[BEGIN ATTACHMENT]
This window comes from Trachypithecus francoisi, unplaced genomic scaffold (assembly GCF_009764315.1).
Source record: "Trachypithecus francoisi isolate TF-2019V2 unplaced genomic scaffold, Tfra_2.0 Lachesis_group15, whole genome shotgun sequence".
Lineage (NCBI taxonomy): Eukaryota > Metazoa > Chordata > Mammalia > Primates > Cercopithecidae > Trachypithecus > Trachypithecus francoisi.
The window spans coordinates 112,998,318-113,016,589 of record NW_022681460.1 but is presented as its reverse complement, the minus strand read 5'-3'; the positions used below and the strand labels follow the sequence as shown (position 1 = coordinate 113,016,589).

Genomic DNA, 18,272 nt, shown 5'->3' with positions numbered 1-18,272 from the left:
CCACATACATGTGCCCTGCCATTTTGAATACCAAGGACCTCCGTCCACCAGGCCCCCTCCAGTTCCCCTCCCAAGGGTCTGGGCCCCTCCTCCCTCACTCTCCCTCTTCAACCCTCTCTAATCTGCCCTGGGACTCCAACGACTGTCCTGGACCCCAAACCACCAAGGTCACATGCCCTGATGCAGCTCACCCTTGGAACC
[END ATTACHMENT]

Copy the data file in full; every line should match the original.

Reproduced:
This window comes from Trachypithecus francoisi, unplaced genomic scaffold (assembly GCF_009764315.1).
Source record: "Trachypithecus francoisi isolate TF-2019V2 unplaced genomic scaffold, Tfra_2.0 Lachesis_group15, whole genome shotgun sequence".
Lineage (NCBI taxonomy): Eukaryota > Metazoa > Chordata > Mammalia > Primates > Cercopithecidae > Trachypithecus > Trachypithecus francoisi.
The window spans coordinates 112,998,318-113,016,589 of record NW_022681460.1 but is presented as its reverse complement, the minus strand read 5'-3'; the positions used below and the strand labels follow the sequence as shown (position 1 = coordinate 113,016,589).

Genomic DNA, 18,272 nt, shown 5'->3' with positions numbered 1-18,272 from the left:
CCACATACATGTGCCCTGCCATTTTGAATACCAAGGACCTCCGTCCACCAGGCCCCCTCCAGTTCCCCTCCCAAGGGTCTGGGCCCCTCCTCCCTCACTCTCCCTCTTCAACCCTCTCTAATCTGCCCTGGGACTCCAACGACTGTCCTGGACCCCAAACCACCAAGGTCACATGCCCTGATGCAGCTCACCCTTGGAACC